seemed to wonder that any should impute such a Thing to him ; and about the same Time he wrote another Pamphlet against some of the Unbelievers, which was by no means a contemptible one. Things being in this State, and the Unbelievers thinking to make use of his Folly to lay a Blot upon Christianity, encouraged him to go on; bought his Pamphlets at an high Price, and sent them Abroad, as far as the West-Indies, to do Mischief there.

Now during the Time when the College and his Friends thought his Cafe to be pitiable, and owing in Part to a bodily Diftemper, and upon that Account the College allowed him the Revenues of his Fellowship for his Support; he came of his own accord to the College, to shew that he was not under any Disorder. Whereupon he was called to refidence according to the College Statutes, which allow to the Fellows, if in Health, but eighty Days abfence in the Year. But he absolutely refused to reside, and so lost his Fellowship : Tho' I did all Icould to save it for him, by writing to the College on his behalf. But the Clamor ran fo high against him there, that no Intercession could prevail for him.

After this the Government fell upon him, and hal him indicted in Westminster-Hall, for Blasphemy and Profaneness. At which Time I went to Sir Pbilip York, the then Attorney-General, but now Lord Chancellor, and gave him an Account of Wooljton, and how he came into his Allegorical Notions : And told him, that their common Lawyers would not know what such an Allegorical Cause could mean; offering to come myself into the


poor Mr.

Court, and explain it to them, in case they proceeded : But still rather desiring they would not proceed any farther against him.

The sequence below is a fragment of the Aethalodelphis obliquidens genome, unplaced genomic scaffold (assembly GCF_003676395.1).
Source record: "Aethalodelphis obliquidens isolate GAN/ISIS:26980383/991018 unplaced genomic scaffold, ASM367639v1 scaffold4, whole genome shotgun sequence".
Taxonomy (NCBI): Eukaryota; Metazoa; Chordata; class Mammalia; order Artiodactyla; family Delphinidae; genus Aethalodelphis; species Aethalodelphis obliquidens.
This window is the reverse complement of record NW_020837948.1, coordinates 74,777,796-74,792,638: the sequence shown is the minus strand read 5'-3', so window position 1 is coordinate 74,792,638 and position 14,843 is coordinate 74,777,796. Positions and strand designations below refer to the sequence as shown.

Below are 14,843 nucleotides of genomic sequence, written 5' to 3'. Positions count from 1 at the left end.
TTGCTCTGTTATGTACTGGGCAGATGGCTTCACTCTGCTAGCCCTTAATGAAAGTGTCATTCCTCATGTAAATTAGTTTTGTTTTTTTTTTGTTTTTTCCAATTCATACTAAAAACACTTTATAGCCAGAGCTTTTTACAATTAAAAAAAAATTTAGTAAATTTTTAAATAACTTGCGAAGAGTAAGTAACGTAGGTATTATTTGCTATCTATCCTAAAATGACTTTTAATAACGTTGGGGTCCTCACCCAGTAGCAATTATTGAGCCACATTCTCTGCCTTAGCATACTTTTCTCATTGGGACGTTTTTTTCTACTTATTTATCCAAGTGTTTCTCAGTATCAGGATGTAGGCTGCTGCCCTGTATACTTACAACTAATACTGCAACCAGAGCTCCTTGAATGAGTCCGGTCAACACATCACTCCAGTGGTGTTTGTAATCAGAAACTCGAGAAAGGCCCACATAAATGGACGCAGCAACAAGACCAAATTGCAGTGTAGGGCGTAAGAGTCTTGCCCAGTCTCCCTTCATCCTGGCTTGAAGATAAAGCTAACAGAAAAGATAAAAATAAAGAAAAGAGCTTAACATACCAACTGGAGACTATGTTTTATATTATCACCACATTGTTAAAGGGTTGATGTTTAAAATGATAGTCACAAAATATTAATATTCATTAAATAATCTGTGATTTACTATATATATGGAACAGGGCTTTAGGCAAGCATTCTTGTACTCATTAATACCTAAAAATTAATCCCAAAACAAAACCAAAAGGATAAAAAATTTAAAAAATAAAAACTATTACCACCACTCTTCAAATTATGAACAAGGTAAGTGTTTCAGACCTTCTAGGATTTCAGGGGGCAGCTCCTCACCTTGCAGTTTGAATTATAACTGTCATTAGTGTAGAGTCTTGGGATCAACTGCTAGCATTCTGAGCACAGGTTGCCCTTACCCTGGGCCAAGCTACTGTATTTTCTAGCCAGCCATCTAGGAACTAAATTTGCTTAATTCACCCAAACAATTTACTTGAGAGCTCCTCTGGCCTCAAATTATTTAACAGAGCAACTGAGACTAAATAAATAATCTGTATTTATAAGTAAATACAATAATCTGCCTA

farther against him. He promised he would not .proceed, unless the then Secretary of State, the Lord Townshend, sent him an Order so to do, I then went to Dr. Clarke, to persuade him to go with me to the Lord Townshend ; but he refufed ; alledging that the Report would then go Abroad, that the King supported Blasphemy: However, no farther Progress was made in Mr. Woolston's Trial, till he had publifhed another Pamphlet, against our Saviour's Miracles, and that with such reproachful Words, that tho' I pitied his Case, and looked upon it as partly a Disorder of Mind, I did not think it became me to be farther concerned for him in any publick Manner, tho' he had dedicated a Pamphlet to me, and canie himself to me. I told him that had not my Reputation, as a firm Believer of the Christian Religion, been very good, hehad done me great Harm by his Dedication. I farther told him, that what he now asserted feemed to me nearer to the Sin against the Holy Ghost than what had ever been asserted by any since the first Times of the Gospel. I withall' asked him, why he did not assert that our Saviour was no more than an Allegorical Person? since then he might naturally work Allegorical Miracles? He replyed no: There was such a Person as Jesus Christ. So I took my final Leave of him, and prayed God to forgive him. At length the Court proceeded against him to a Fine and Imprisonment. In short, he seemed to me to have so confounded himself with his Allego